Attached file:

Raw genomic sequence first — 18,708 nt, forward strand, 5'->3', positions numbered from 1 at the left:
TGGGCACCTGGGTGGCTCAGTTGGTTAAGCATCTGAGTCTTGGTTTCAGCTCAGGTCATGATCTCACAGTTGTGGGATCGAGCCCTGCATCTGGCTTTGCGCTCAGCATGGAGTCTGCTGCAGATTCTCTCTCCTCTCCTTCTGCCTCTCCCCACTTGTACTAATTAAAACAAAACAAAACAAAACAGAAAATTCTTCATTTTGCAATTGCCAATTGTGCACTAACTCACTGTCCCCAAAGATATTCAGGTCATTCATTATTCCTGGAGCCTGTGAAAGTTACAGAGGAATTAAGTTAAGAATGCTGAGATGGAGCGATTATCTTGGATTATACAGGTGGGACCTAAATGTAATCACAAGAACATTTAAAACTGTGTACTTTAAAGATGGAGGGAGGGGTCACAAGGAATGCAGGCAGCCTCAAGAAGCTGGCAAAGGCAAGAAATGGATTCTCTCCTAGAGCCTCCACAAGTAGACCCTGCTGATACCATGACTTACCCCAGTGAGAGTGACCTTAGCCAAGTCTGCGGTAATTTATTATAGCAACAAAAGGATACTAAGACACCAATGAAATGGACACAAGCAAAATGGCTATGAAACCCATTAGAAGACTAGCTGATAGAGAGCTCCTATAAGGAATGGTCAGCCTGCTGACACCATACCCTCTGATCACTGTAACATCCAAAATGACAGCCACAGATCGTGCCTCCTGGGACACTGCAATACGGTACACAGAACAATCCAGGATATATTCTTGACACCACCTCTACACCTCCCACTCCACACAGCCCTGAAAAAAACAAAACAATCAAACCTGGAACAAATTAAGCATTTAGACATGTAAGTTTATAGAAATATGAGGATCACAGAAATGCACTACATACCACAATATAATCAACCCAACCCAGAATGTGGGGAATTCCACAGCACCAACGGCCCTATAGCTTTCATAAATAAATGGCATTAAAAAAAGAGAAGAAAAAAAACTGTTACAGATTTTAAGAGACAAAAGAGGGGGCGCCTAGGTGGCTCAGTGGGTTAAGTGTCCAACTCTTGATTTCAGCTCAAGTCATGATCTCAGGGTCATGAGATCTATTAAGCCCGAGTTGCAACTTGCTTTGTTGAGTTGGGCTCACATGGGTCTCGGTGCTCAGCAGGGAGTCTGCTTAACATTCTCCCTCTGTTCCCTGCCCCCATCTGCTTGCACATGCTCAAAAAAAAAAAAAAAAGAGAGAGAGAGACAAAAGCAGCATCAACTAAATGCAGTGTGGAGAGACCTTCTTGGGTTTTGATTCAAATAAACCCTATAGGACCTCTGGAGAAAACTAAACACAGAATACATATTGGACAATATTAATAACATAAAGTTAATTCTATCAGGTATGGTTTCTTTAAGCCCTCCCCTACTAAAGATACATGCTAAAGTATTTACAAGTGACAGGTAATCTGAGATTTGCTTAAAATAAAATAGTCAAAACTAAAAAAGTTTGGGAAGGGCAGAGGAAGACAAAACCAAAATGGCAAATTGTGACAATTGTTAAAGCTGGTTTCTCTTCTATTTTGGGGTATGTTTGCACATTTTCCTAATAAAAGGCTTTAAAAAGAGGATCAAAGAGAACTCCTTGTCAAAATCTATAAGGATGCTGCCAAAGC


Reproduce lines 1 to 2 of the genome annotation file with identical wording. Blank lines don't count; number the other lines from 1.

Raw genomic sequence first — 18,708 nt, forward strand, 5'->3', positions numbered from 1 at the left:
TGGGCACCTGGGTGGCTCAGTTGGTTAAGCATCTGAGTCTTGGTTTCAGCTCAGGTCATGATCTCACAGTTGTGGGATCGAGCCCTGCATCTGGCTTTGCGCTCAGCATGGAGTCTGCTGCAGATTCTCTCTCCTCTCCTTCTGCCTCTCCCCACTTGTACTAATTAAAACAAAACAAAACAAAACAGAAAATTCTTCATTTTGCAATTGCCAATTGTGCACTAACTCACTGTCCCCAAAGATATTCAGGTCATTCATTATTCCTGGAGCCTGTGAAAGTTACAGAGGAATTAAGTTAAGAATGCTGAGATGGAGCGATTATCTTGGATTATACAGGTGGGACCTAAATGTAATCACAAGAACATTTAAAACTGTGTACTTTAAAGATGGAGGGAGGGGTCACAAGGAATGCAGGCAGCCTCAAGAAGCTGGCAAAGGCAAGAAATGGATTCTCTCCTAGAGCCTCCACAAGTAGACCCTGCTGATACCATGACTTACCCCAGTGAGAGTGACCTTAGCCAAGTCTGCGGTAATTTATTATAGCAACAAAAGGATACTAAGACACCAATGAAATGGACACAAGCAAAATGGCTATGAAACCCATTAGAAGACTAGCTGATAGAGAGCTCCTATAAGGAATGGTCAGCCTGCTGACACCATACCCTCTGATCACTGTAACATCCAAAATGACAGCCACAGATCGTGCCTCCTGGGACACTGCAATACGGTACACAGAACAATCCAGGATATATTCTTGACACCACCTCTACACCTCCCACTCCACACAGCCCTGAAAAAAACAAAACAATCAAACCTGGAACAAATTAAGCATTTAGACATGTAAGTTTATAGAAATATGAGGATCACAGAAATGCACTACATACCACAATATAATCAACCCAACCCAGAATGTGGGGAATTCCACAGCACCAACGGCCCTATAGCTTTCATAAATAAATGGCATTAAAAAAAGAGAAGAAAAAAAACTGTTACAGATTTTAAGAGACAAAAGAGGGGGCGCCTAGGTGGCTCAGTGGGTTAAGTGTCCAACTCTTGATTTCAGCTCAAGTCATGATCTCAGGGTCATGAGATCTATTAAGCCCGAGTTGCAACTTGCTTTGTTGAGTTGGGCTCACATGGGTCTCGGTGCTCAGCAGGGAGTCTGCTTAACATTCTCCCTCTGTTCCCTGCCCCCATCTGCTTGCACATGCTCAAAAAAAAAAAAAAAAGAGAGAGAGAGACAAAAGCAGCATCAACTAAATGCAGTGTGGAGAGACCTTCTTGGGTTTTGATTCAAATAAACCCTATAGGACCTCTGGAGAAAACTAAACACAGAATACATATTGGACAATATTAATAACATAAAGTTAATTCTATCAGGTATGGTTTCTTTAAGCCCTCCCCTACTAAAGATACATGCTAAAGTATTTACAAGTGACAGGTAATCTGAGATTTGCTTAAAATAAAATAGTCAAAACTAAAAAAGTTTGGGAAGGGCAGAGGAAGACAAAACCAAAATGGCAAATTGTGACAATTGTTAAAGCTGGTTTCTCTTCTATTTTGGGGTATGTTTGCACATTTTCCTAATAAAAGGCTTTAAAAAGAGGATCAAAGAGAACTCCTTGTCAAAATCTATAAGGATGCTGCCAAAGC